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24 September 2014

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Paul Kerswill
Paul Kerswill

The sound of Reddin

We spoke to Professor Paul Kerswill of Lancaster University. Paul has conducted research into the accent of Reading, having lived in the town for 18 years. He made some interesting discoveries about the changes in the way people are speaking.

Tell us about your work.
"We looked at Reading as a contrast to Milton Keynes (a new town). Reading is an older town which is about the same distance from London, so we compared pronunciations. We found that Reading is gradually changing its accent and becoming a bit more like London. Older people have the Berkshire accent, which to many people sounds West Country, but young people sound more like London, but not like cockneys."

Is this change due to the expansion of London?
"Yes. As people are getting more mobile, they move out of London, they commute and travel more for leisure. It's these people who are acquiring a more levelled-out accent. But the local accent is still there quite strongly in Reading. If you listen to older families, with two or three generations living within a few streets, they maintain a much more local accent."

Do you think our voices are becoming homogenised?
"It would be a pity if it were no longer possible to hear where people come from. The people I met in Reading were certainly very proud to be from Reading even though from the outside it's perceived as a satellite of London."

There are plenty of other influences in Reading, though, like the immigrant communities.
"Especially among teenagers. Young people are most interested in their peer groups, and that quite often cuts across ethnic divides, so sometimes you find kids of English origin taking on pronunciations and words from Asian or Caribbean kids. All the ethnic groups share those features."

Did you find any words particular to Reading?
The only local word anybody mentioned was 'cheeselog' (meaning 'woodlouse' - Ed). I think it comes from an American cake that's long and thin, and has segments.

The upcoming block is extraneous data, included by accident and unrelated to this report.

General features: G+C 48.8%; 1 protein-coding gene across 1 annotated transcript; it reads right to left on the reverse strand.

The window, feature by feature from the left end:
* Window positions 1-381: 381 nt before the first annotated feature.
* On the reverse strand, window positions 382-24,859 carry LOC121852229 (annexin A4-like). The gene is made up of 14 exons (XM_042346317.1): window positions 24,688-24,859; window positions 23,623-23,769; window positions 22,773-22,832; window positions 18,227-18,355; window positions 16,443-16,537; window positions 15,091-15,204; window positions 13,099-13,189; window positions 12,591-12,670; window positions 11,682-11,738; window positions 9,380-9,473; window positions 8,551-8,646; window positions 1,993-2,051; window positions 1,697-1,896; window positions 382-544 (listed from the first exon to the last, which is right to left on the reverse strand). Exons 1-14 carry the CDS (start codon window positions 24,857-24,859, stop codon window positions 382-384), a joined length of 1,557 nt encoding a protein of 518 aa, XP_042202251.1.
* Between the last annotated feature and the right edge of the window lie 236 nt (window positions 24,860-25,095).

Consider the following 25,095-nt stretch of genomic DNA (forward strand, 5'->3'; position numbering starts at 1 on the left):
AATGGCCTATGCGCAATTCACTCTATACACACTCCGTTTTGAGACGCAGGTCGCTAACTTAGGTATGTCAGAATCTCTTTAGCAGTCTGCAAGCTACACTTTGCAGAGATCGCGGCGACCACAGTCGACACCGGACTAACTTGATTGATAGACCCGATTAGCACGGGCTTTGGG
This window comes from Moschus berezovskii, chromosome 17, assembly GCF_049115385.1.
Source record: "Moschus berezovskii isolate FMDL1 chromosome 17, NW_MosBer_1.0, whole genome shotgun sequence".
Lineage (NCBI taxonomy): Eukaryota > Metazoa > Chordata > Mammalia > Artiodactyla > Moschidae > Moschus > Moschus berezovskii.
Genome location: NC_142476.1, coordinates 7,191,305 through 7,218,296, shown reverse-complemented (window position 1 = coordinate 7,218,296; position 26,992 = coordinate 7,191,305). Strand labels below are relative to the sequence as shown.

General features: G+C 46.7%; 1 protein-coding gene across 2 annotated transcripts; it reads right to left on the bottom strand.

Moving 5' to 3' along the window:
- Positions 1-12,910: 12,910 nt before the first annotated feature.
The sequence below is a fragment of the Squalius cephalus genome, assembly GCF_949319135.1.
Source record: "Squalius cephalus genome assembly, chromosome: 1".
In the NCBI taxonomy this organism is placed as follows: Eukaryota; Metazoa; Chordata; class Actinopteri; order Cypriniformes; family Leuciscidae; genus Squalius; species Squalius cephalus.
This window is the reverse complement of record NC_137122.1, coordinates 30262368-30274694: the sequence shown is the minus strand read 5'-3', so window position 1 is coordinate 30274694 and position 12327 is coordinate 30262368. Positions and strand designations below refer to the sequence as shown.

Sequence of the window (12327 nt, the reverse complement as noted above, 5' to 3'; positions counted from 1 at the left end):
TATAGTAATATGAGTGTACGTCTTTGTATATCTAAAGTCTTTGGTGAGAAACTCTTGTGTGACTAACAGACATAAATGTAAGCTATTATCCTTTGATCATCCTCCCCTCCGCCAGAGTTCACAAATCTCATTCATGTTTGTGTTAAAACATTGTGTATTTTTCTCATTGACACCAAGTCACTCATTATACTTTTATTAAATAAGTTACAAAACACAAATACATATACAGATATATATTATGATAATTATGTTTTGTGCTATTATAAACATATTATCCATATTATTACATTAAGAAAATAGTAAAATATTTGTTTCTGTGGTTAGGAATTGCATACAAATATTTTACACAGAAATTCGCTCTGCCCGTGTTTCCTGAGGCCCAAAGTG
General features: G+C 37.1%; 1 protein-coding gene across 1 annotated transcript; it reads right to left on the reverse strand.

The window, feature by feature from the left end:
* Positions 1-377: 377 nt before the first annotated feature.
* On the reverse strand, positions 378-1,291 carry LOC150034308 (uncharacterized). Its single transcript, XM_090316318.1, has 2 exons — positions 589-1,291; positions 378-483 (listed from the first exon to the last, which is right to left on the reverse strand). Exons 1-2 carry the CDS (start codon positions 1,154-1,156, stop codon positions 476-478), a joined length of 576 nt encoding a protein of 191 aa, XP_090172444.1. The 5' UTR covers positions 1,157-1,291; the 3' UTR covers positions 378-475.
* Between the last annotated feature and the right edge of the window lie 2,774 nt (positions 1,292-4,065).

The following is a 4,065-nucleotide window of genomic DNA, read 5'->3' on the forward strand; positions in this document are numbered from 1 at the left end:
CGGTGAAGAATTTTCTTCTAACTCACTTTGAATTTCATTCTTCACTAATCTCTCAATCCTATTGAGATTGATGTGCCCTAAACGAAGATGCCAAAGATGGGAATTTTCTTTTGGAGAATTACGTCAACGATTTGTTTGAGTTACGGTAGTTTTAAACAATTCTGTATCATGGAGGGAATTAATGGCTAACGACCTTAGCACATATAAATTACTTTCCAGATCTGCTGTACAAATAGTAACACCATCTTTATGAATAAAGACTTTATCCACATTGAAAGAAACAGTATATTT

Did you find anything particularly unusual in your research?
"One thing we looked at was whether Reading teenagers could pick out a Reading accent. They placed the Reading accents on the tape firmly in the West Country - an elderly person's accent in Reading sounds to the teenagers like Somerset. Middle-aged people were thought to have come from Wiltshire or somewhere like that. But they picked out the cockney voices straight away."

So, it must be an interesting place for linguists to study, then.
"It was interesting to see the clash between something West Country and something London."

last updated: 26/01/05
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I am a Reading bloke in my 60s, though I moved away in the late 1970s. I remember the term "cheeselog" well, and always wondered about it.As well as slang, there were urban myths associated with the town, many of them rather rude. One popular myth related to Simmonds carthorses, and others centred on the public toilets at the Cemetery Junction; I heard Ricky Gervais repeat one on TV recently as if it was a real and recent event.My Dad had a broad Reading accent. I have retained some of this, but is is mixed with a home counties sound. I heard Mike Walker, the football manager, speaking a while back....that is how I sound, I think.

David Martin -retired Spain
I grew up in Henley-on- Thames just 8 miles from Reading and on the borders of Berks.Bucks and Oxon.Outside of Henley no one I ever met had heard the term "cheeselog"that is until I moved to the High Wycombe area in Bucks where local-born people were familiar with the word. Strange though was that my grandmother,who was from central London,also always called the little critters "cheeselogs!"